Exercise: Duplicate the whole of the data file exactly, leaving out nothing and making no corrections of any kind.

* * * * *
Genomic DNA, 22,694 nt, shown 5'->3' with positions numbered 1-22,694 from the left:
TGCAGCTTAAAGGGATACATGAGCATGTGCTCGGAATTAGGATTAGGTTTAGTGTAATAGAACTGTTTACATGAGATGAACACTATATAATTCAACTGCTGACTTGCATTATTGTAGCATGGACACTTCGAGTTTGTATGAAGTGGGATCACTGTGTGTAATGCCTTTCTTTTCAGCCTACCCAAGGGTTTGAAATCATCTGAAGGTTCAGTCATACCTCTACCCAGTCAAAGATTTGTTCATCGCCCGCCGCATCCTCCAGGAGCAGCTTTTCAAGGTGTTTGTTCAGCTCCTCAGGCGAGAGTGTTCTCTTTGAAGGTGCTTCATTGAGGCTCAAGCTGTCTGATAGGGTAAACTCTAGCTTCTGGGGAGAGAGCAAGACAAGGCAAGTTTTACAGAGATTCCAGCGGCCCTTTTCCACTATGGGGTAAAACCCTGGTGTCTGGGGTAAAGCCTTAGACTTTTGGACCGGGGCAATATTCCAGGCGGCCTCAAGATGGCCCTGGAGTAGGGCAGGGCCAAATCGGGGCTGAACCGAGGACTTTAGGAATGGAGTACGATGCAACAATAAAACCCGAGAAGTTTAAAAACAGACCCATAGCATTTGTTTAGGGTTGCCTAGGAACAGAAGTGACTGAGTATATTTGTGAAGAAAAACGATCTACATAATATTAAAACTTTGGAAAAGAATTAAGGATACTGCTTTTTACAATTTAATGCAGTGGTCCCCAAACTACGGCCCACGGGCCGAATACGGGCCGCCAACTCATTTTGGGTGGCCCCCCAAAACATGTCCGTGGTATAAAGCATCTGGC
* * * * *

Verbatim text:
Genomic DNA, 22,694 nt, shown 5'->3' with positions numbered 1-22,694 from the left:
TGCAGCTTAAAGGGATACATGAGCATGTGCTCGGAATTAGGATTAGGTTTAGTGTAATAGAACTGTTTACATGAGATGAACACTATATAATTCAACTGCTGACTTGCATTATTGTAGCATGGACACTTCGAGTTTGTATGAAGTGGGATCACTGTGTGTAATGCCTTTCTTTTCAGCCTACCCAAGGGTTTGAAATCATCTGAAGGTTCAGTCATACCTCTACCCAGTCAAAGATTTGTTCATCGCCCGCCGCATCCTCCAGGAGCAGCTTTTCAAGGTGTTTGTTCAGCTCCTCAGGCGAGAGTGTTCTCTTTGAAGGTGCTTCATTGAGGCTCAAGCTGTCTGATAGGGTAAACTCTAGCTTCTGGGGAGAGAGCAAGACAAGGCAAGTTTTACAGAGATTCCAGCGGCCCTTTTCCACTATGGGGTAAAACCCTGGTGTCTGGGGTAAAGCCTTAGACTTTTGGACCGGGGCAATATTCCAGGCGGCCTCAAGATGGCCCTGGAGTAGGGCAGGGCCAAATCGGGGCTGAACCGAGGACTTTAGGAATGGAGTACGATGCAACAATAAAACCCGAGAAGTTTAAAAACAGACCCATAGCATTTGTTTAGGGTTGCCTAGGAACAGAAGTGACTGAGTATATTTGTGAAGAAAAACGATCTACATAATATTAAAACTTTGGAAAAGAATTAAGGATACTGCTTTTTACAATTTAATGCAGTGGTCCCCAAACTACGGCCCACGGGCCGAATACGGGCCGCCAACTCATTTTGGGTGGCCCCCCAAAACATGTCCGTGGTATAAAGCATCTGGC